Tapp pleads guilty to misdemeanor battery; sentence suspended - East Idaho News

Tapp pleads guilty to misdemeanor battery; sentence suspended

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IDAHO FALLS — Idaho Falls native Chris Tapp has been convicted on a misdemeanor battery charge for a fight with his wife in October.

Tapp pleaded guilty to the charge last week and was sentenced to 90 days in jail. His sentence was then suspended, and he was given one year of supervised probation in lieu of jail time. As part of the sentencing, Tapp must undergo a domestic violence evaluation and comply with any recommended treatment that comes from the evaluation.

An interference with a telecommunication device charge was dismissed as part of plea agreement, and his original charge of domestic battery was amended to battery.

The charges stem from an Oct. 16 incident where authorities were called to his home for a report of a dispute, sheriff’s spokesman Sgt. Bryan Lovell told EastIdahoNews.com in October.

Lovell said deputies made contact with Tapp, who was the reporting party, and his wife, who had been in an argument that turned physical. During the incident, Lovell says Stacy Tapp tried to get a cell phone to call police, but was prevented from doing so by Chris Tapp. Deputies also observed minor injuries to Stacy Tapp at the scene.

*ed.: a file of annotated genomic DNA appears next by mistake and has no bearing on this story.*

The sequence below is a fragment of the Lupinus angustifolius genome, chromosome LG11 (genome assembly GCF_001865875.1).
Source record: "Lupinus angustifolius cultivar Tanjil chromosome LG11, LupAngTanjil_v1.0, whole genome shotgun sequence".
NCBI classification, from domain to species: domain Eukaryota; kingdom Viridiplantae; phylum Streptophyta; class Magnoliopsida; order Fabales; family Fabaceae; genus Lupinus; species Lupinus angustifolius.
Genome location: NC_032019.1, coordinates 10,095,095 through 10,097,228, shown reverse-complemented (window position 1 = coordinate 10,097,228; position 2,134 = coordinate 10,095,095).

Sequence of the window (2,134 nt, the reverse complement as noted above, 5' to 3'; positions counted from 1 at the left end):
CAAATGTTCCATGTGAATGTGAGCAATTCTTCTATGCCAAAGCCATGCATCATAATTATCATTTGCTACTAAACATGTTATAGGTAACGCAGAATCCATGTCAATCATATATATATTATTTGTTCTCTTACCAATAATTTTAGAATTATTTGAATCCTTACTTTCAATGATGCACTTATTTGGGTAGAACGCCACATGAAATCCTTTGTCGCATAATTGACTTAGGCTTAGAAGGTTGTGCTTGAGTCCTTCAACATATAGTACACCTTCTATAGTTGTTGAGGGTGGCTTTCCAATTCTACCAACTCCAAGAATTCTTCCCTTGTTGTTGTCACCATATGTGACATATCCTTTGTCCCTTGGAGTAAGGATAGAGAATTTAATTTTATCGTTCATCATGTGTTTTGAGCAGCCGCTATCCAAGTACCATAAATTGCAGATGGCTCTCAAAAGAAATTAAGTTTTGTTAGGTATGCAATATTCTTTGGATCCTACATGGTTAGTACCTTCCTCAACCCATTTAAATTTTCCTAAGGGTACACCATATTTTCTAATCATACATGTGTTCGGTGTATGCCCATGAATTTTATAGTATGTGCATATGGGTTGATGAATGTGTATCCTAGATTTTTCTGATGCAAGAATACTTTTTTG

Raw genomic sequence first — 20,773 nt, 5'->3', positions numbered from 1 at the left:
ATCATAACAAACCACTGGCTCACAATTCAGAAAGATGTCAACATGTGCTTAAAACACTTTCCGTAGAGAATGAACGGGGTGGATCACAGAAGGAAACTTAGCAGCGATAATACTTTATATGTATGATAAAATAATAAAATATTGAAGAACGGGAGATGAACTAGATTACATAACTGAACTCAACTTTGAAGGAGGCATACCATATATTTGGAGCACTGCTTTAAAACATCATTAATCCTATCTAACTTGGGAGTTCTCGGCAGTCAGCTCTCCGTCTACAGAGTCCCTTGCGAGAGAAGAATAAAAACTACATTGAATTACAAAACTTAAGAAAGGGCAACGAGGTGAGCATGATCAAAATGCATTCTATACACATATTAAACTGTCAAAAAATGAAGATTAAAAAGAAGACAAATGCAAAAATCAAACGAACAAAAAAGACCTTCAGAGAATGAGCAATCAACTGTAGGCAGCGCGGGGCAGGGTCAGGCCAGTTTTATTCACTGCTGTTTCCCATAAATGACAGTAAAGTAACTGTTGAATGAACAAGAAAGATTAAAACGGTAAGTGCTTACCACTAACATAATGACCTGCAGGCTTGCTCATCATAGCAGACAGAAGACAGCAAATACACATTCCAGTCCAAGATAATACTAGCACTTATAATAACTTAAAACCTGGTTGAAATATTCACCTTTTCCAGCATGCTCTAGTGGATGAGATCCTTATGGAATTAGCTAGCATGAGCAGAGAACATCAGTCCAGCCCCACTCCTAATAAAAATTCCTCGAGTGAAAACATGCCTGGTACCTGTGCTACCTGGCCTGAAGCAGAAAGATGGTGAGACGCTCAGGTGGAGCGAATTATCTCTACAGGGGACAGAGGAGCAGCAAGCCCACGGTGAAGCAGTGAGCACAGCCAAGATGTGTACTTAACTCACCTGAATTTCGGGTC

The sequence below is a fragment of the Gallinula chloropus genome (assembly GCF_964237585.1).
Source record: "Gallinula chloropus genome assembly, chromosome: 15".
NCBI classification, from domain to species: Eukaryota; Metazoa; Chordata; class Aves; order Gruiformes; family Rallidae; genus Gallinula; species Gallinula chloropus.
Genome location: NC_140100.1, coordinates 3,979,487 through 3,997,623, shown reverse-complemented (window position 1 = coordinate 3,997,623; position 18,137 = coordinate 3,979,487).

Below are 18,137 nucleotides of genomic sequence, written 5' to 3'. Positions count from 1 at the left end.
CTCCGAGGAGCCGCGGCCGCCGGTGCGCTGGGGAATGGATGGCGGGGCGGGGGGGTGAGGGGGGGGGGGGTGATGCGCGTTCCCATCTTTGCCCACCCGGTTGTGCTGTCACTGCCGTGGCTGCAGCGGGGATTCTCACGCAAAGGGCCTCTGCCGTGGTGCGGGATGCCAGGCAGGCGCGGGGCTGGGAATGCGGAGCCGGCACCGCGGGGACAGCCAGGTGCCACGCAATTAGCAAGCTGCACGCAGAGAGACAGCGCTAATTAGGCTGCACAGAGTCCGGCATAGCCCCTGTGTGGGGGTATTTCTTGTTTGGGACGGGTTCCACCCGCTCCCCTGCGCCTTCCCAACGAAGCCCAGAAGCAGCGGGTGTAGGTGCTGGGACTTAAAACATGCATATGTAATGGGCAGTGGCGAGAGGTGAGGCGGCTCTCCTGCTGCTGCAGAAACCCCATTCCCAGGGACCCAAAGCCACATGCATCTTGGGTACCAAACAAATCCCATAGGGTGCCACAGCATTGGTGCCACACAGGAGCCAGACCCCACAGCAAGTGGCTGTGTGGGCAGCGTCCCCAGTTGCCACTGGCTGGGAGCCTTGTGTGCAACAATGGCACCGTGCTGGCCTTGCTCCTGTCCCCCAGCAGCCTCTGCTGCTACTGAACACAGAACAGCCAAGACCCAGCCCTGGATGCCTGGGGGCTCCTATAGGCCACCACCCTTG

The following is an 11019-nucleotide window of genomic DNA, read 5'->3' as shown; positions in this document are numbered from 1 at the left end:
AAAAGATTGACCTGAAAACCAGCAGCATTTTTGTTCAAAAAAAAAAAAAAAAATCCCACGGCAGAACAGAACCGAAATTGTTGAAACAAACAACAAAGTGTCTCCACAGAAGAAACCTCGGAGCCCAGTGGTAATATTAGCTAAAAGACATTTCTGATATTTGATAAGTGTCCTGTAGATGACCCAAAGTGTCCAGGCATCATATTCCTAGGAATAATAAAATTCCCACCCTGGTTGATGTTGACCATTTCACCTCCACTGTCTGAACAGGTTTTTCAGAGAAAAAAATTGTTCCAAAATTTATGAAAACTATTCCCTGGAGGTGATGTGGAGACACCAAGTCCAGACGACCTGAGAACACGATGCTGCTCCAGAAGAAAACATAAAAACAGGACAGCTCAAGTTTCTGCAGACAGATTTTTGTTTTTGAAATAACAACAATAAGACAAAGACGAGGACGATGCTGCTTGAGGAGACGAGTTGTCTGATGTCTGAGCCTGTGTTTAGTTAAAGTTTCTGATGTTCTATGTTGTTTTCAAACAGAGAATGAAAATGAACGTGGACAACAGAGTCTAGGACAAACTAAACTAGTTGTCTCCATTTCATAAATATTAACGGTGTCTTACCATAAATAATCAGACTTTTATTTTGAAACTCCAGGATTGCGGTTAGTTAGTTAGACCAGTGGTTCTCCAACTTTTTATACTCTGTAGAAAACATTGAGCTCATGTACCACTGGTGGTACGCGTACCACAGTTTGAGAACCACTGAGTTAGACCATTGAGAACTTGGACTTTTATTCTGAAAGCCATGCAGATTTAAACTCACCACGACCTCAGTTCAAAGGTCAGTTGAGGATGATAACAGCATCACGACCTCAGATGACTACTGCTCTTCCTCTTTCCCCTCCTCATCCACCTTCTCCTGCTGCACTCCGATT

Chris Tapp was taken into custody and charged with misdemeanor domestic battery and interference with a telecommunication device charge.

Following news coverage of his arrest, Stacy Tapp publicly disputed the police and prosecutor’s version of the story. She claimed it was a misunderstanding, that she had accidentally fallen, and she never wanted her husband to be arrested or charged.

Bonneville County Prosecuting Attorney Danny Clark told EastIdahoNews.com Thursday the decision to press charges against Tapp came from the deputy who responded to the home and the evidence gathered that night. He said the state chose to pursue those charges based on the evidence and witness statements from that night.

“Victims changing their statements to indicate nothing happened is a sad, unfortunate reality of many of these cases,” Clark said.

Tapp was convicted in 1997 for the rape and murder of 18-year-old Angie Dodge after a confession was made to Idaho Falls Police. He spent 20 years in prison, but questions regarding the validity of his confession later surfaced. That, combined with new DNA evidence, ultimately led to Tapp being released last year. At that time, the rape conviction was vacated, though the murder conviction remains on his criminal record.